I'm going to leave it at sRGB, because it's going to be on the web. I can choose a Black Point Compensation, in other words, to maintain the integrity of my blacks if I want. I think I will do that. You can even add a Watermark at this point and basically, what you would do is you would create the Watermark first, let's say in Photoshop. Then you would choose that image, and then you could choose its position. You have these positions to choose from.
You could also choose its Opacity. So, you could make it rather faint or make it very strong, and you can scale it. So, we're not going to do a Watermark on this particular one, but I want you to know that that is available to you. So, I have set up JPEG - Derrick, and then I just click OK, and now it's available to me in my Export Preset menu, and it will always be there. If I decide I want to get rid of it in the future, I can do that. Just go to Edit. Just go to JPEG - Derrick and hit the Minus sign, that simple! So, we'll go ahead and use it, and I'm not going to do a subfolder, but I could.
I could change the Version Name and, in fact, I think I will on this one. I'm just going to call it Tent and we'll do the underscore there. So, it'll be sent out like that. Then if I want, I can show an alert when it's finished. Now the way that Aperture works is it reads the original RAW file, and then it applies any image adjustments that I've done along the way. Then it applies this Preset information, and then it bakes a new file in the places that where I asked it to.
It does it all pretty darn fast, in this case, very fast. Let's take a look at it. There it is right there. We can go ahead, and I'm going to do Command+I on that. You can see that we have a JPEG and here's our preview, and it's a nice small size, much smaller than the RAW file, because we have it 1200 on the longest side. We still have our Metadata, because I included that.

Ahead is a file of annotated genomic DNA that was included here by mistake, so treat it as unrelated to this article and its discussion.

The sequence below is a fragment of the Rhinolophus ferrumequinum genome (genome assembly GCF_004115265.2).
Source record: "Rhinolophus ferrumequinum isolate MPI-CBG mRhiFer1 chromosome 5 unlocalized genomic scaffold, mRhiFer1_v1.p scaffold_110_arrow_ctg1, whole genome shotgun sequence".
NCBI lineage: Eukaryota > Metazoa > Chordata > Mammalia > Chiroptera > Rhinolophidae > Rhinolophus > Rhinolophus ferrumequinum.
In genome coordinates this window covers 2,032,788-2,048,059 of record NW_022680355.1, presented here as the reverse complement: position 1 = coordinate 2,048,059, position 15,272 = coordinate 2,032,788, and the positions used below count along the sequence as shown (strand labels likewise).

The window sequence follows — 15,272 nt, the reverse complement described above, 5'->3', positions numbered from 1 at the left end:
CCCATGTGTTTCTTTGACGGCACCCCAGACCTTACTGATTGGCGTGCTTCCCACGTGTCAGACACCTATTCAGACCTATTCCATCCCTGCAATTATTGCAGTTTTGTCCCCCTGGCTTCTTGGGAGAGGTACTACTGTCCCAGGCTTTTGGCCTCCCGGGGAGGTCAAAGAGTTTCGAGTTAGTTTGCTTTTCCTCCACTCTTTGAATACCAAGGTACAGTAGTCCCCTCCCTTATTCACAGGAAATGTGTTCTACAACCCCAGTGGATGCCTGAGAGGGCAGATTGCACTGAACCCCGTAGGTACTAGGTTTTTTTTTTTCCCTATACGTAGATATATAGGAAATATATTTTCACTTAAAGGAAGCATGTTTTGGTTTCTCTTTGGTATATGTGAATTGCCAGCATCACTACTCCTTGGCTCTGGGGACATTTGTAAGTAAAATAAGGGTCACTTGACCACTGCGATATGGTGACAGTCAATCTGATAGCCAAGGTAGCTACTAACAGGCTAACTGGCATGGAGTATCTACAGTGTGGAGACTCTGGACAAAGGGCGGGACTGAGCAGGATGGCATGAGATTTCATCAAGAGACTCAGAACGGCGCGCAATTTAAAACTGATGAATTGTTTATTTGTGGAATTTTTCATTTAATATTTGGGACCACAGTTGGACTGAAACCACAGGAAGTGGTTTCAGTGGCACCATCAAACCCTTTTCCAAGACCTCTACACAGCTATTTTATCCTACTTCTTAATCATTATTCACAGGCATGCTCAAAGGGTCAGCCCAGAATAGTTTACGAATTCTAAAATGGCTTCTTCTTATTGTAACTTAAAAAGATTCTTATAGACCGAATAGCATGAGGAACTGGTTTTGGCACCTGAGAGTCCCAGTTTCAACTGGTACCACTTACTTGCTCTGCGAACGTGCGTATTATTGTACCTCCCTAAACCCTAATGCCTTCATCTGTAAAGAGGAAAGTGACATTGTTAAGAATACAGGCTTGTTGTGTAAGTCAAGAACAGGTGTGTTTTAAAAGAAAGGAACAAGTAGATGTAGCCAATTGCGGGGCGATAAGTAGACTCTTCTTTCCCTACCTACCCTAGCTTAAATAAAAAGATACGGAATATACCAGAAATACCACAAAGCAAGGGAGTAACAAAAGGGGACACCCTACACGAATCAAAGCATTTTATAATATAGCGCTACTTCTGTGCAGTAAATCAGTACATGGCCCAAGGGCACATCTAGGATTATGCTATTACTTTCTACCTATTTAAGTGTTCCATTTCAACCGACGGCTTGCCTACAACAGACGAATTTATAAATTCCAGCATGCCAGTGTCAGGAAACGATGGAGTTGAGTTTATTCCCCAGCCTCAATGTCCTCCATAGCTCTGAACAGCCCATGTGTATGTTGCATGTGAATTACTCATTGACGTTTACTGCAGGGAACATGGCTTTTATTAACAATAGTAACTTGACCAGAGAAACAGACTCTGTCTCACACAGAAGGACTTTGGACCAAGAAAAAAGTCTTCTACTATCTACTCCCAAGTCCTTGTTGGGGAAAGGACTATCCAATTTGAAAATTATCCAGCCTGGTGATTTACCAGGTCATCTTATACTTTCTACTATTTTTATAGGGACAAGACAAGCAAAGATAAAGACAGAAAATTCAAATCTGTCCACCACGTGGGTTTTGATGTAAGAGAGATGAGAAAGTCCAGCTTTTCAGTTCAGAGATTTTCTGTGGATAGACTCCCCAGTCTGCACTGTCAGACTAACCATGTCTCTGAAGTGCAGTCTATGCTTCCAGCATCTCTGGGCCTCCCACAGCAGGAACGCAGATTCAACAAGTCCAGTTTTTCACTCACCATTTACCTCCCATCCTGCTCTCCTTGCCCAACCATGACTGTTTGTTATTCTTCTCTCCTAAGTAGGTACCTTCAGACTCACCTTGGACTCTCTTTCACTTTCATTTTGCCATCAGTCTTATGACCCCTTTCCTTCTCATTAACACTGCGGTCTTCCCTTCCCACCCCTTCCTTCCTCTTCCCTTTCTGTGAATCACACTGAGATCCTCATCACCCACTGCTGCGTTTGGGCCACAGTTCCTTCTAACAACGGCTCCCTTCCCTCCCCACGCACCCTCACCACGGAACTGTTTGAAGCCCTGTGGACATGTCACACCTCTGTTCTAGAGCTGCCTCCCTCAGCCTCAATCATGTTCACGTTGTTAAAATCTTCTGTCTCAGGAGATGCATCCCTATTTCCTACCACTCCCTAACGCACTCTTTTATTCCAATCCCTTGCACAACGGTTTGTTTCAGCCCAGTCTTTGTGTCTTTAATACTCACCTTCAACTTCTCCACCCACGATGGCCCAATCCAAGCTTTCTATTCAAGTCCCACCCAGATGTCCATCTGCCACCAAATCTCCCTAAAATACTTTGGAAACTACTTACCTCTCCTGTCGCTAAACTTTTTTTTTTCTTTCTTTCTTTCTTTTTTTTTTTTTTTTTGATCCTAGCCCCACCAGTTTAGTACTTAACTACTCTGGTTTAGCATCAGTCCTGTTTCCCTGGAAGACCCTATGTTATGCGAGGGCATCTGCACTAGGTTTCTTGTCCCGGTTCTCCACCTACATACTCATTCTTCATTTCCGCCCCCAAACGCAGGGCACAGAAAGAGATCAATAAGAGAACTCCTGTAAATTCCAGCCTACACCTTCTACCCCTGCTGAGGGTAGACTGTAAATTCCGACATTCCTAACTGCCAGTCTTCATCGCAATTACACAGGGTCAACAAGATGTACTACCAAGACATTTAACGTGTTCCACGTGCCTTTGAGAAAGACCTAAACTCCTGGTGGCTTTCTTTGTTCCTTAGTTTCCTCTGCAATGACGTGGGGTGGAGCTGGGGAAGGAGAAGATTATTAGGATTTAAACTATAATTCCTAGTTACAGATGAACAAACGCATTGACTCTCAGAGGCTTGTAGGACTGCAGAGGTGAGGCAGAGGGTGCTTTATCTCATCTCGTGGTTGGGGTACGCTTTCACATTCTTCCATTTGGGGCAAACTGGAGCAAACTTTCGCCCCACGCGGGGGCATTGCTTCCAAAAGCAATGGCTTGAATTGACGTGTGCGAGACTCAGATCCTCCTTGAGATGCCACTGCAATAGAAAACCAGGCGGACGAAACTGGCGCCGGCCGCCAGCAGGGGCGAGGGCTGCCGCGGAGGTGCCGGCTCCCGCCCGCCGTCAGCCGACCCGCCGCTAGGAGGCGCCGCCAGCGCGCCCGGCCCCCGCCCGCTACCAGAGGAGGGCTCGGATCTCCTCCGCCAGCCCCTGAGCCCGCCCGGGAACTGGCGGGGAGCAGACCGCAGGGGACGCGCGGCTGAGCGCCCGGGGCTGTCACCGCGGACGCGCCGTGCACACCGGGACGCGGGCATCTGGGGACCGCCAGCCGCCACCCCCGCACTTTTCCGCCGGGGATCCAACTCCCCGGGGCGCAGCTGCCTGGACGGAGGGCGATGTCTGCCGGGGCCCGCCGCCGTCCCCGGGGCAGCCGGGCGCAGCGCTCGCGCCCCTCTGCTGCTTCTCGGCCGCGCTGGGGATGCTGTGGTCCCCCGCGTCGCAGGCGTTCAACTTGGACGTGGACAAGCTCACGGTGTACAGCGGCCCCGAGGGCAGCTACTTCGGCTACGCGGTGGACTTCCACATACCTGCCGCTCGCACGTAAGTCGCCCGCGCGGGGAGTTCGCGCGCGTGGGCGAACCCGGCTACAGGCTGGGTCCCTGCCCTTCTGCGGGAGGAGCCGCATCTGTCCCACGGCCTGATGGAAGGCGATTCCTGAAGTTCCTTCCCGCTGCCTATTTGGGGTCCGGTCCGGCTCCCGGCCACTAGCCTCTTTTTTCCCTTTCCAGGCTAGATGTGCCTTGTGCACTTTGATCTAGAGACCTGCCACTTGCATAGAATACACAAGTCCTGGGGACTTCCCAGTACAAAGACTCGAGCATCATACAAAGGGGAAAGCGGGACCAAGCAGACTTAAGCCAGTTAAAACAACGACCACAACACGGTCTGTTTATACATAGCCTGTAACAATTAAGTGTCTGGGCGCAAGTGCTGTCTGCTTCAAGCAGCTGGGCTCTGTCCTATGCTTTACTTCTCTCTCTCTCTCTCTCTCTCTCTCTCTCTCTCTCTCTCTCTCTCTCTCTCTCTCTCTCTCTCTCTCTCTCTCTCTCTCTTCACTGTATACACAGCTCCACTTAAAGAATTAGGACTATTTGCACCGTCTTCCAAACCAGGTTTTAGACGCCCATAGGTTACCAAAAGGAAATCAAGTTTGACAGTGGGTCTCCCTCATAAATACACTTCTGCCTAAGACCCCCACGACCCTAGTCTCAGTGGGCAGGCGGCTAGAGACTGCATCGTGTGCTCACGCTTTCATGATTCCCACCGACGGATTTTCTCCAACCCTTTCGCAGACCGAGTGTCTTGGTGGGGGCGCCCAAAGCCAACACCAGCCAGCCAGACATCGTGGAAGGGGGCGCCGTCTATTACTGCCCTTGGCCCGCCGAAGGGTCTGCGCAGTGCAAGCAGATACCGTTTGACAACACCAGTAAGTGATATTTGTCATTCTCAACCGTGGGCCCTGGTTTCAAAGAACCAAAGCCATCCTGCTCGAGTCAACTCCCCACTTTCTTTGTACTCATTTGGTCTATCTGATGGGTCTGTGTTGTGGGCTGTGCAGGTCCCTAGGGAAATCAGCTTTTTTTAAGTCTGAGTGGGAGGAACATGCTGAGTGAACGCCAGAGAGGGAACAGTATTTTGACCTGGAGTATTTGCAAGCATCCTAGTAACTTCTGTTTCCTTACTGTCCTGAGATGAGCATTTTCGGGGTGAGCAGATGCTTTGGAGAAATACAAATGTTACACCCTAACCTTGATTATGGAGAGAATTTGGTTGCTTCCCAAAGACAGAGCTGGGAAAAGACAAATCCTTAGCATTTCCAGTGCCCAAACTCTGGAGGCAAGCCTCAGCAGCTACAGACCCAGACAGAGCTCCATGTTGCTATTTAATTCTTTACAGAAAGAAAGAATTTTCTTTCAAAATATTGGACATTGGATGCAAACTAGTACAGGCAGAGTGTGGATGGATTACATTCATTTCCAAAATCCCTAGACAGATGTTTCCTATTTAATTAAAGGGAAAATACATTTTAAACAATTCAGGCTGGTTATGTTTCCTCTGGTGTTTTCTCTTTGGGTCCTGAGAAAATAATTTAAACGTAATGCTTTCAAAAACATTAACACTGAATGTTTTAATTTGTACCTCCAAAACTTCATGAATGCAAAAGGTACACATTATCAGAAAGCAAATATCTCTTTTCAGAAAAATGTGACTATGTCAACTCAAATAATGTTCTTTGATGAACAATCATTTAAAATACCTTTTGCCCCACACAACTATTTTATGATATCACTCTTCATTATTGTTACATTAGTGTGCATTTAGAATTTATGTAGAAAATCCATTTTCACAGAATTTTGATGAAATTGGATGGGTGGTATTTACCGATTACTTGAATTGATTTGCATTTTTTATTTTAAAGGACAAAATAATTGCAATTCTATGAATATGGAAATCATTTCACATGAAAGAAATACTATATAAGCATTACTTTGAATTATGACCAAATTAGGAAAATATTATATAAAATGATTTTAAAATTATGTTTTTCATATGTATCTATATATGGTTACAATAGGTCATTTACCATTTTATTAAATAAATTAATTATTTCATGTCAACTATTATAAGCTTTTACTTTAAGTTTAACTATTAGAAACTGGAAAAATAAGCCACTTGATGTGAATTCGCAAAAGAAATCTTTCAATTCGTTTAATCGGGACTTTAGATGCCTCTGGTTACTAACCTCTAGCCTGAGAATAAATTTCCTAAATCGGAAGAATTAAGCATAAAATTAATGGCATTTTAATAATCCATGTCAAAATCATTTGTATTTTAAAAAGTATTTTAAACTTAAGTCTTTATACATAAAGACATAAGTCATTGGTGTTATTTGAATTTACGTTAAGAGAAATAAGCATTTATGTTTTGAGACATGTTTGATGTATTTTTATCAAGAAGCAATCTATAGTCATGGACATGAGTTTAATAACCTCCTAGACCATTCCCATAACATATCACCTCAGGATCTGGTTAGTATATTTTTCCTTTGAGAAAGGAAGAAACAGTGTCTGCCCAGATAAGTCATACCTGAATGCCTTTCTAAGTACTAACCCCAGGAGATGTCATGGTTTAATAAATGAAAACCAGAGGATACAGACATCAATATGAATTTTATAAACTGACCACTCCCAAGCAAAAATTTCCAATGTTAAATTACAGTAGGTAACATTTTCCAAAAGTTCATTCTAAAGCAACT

So, we have a very nice working file for the specific use that I want to do. Is that or is that not a beautiful thing? So, that is exporting Version, now you can also export edited audio. So, if you've actually done an audio file, if you've brought some movies in and you've trimmed them, then you can export them out. The edits that you apply to the audio or to the video will also go out with it, so, very handy.
You can e-mail out a picture and you just click on the Email app. What app gets launched is determined by what happens in Preferences. Remember, we'll go to Export. I believe that's where it is. So, the Email apps that are available on that computer will show up in this list. You choose the one that you want. You can even set an Export preset. That's the default for that e-mail, and probably, it won't be Original Size.
You probably want to do something like 640x640. So, then Aperture will scale that image down. It will open your e-mail application, and it will attach that image for you. Then last but not least, you can drag out. We'll drag out a different shot here. When you drag out, what happens is whatever you have set as your Preview Size - we'll go back to Preferences. We'll go back to Previews. Whatever you have set here, when you drag out, that will be the file that ends up where you drag it, in this case, a 1920 file at 8 Quality.
So, all you do is just grab that image. Just drag it out to your Desktop. There you go! Let's hit Command+I. Let's take a look here. Sure enough, Aperture behaved once again. So, that's the easiest of all ways to drag out, and it's another reason to have your previews set the way you want. So, I'm going to go ahead and just bring Aperture back to the size that it's supposed to be here. So, it's just as easy to get your images out of Aperture as it is to get them in.
You have a lot of flexibility. You can export copies of your Masters. You can export Versions, edited audio, via e-mail, or when in doubt, just drag it out. The choice is up to you.